WHARF , aplace for loading or unloading
See also:ships or vessels, particularly a platform of
See also:stone or other material along the
See also:shore of a
See also:harbour or along the
See also:bank of a navigable
See also:river against which vessels may lie and
See also:discharge their cargo or be. loaded . The O . Eng. word hwerf meant literally a turning or turning-place (hweor
See also:fan, to turn, cf . Goth. hwairban, Gr . Kapa6s,
See also:wrist), and was thus used particularly of a bank of
See also:earth, a
See also:dam which turns, the flow of a stream; the cognate word in Dutch, well, meant a wharf or a shipbuilder's yard, cf .
See also:Dan. vaerft,, dockyard, and the current meaning of the word is probably borrowed from Dutch or Scandinavian
See also:languages . In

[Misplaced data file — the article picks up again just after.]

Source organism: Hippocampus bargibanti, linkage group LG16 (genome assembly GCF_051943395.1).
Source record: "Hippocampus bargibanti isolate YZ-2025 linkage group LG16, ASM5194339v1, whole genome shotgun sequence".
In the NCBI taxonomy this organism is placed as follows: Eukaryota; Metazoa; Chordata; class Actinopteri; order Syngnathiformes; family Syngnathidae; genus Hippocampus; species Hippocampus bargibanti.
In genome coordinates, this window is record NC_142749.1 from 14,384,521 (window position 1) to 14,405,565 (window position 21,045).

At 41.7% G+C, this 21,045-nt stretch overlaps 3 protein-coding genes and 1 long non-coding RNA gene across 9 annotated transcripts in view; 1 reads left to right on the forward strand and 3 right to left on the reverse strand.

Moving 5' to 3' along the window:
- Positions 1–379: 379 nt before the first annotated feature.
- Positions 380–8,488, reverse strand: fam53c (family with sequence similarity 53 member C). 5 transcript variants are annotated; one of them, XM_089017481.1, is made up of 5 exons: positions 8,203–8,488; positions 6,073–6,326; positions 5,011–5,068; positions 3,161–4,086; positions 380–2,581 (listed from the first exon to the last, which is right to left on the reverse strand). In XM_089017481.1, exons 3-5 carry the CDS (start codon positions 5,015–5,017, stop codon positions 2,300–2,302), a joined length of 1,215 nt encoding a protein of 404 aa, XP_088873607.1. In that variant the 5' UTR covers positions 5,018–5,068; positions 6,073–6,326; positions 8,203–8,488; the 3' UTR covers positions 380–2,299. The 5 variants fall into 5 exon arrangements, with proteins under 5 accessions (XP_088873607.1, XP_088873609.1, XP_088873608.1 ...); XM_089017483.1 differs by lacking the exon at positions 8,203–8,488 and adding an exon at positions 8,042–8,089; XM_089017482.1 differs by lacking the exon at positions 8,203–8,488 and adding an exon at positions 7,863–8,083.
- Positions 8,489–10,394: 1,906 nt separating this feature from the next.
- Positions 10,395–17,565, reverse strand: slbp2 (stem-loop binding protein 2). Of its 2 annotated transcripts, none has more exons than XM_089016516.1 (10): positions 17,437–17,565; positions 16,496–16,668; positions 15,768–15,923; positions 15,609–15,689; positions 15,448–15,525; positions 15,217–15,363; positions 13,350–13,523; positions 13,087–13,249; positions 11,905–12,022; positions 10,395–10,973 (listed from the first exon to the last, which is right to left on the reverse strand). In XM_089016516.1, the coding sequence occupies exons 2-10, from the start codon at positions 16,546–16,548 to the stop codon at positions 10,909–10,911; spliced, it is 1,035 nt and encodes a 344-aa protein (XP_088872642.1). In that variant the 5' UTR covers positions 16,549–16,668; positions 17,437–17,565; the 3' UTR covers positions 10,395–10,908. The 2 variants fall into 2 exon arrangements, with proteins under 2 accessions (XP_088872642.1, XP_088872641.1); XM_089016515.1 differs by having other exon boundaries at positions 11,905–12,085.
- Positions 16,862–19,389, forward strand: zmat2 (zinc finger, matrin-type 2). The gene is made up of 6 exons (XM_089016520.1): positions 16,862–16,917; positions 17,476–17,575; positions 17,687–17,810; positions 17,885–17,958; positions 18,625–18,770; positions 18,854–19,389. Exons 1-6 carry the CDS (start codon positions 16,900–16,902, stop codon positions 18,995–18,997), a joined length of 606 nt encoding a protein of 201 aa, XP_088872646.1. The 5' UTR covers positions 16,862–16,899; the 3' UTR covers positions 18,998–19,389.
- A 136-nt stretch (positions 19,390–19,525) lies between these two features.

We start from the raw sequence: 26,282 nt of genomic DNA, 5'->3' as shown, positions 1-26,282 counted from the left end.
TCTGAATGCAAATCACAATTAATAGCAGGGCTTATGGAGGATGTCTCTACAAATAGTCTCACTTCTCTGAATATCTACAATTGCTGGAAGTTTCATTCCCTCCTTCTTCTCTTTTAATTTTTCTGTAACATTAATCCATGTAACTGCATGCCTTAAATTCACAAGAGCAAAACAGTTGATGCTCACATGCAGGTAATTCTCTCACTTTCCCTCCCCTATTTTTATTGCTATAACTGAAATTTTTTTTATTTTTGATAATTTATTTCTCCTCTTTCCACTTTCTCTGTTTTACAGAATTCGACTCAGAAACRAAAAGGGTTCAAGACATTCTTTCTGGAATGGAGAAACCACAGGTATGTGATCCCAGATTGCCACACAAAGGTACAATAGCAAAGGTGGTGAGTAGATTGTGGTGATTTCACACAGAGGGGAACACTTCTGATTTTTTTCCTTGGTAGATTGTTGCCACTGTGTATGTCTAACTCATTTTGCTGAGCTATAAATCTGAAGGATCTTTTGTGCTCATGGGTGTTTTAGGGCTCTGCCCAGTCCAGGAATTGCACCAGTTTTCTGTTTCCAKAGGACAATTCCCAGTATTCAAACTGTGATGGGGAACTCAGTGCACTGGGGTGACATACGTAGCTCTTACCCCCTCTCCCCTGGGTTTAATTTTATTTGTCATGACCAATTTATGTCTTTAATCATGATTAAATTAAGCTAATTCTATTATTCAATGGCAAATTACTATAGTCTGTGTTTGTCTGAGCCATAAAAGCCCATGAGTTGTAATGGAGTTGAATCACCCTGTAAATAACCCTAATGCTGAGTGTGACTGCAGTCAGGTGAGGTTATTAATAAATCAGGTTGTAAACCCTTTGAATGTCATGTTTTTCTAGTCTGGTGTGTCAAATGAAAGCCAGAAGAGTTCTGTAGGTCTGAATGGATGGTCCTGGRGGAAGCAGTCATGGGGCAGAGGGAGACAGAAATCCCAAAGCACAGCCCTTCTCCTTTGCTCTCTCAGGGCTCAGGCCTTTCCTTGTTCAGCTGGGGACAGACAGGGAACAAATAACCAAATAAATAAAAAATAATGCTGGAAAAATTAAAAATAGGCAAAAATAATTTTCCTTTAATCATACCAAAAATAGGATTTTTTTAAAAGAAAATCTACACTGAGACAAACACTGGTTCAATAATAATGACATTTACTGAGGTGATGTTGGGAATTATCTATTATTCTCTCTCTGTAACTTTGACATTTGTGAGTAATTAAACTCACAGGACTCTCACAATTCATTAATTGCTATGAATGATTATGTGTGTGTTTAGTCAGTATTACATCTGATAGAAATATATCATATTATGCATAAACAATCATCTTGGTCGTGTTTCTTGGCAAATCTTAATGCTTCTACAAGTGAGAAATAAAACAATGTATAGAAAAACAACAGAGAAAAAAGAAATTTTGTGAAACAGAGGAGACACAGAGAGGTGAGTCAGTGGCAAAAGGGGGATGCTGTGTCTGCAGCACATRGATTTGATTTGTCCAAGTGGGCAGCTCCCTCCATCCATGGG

See also:law all
See also:borne goods must be landed at specified places, in particular
See also:hours and under supervision; wharves, which by the
See also:Act 1895, § 492, include quays, docks and other premises on which goods may be lawfully landed, are either " sufferance wharves," authorized by the commissioners of customs under bond, or " legal wharves " specially appointed by
See also:warrant and exempt from bond . There are also wharves authorized by
See also:statute or by prescriptive right .
EDWARD WHALLEY (c. 1615-c. 1675)
JAMES ARCHIBALD WHARNCLIFFE
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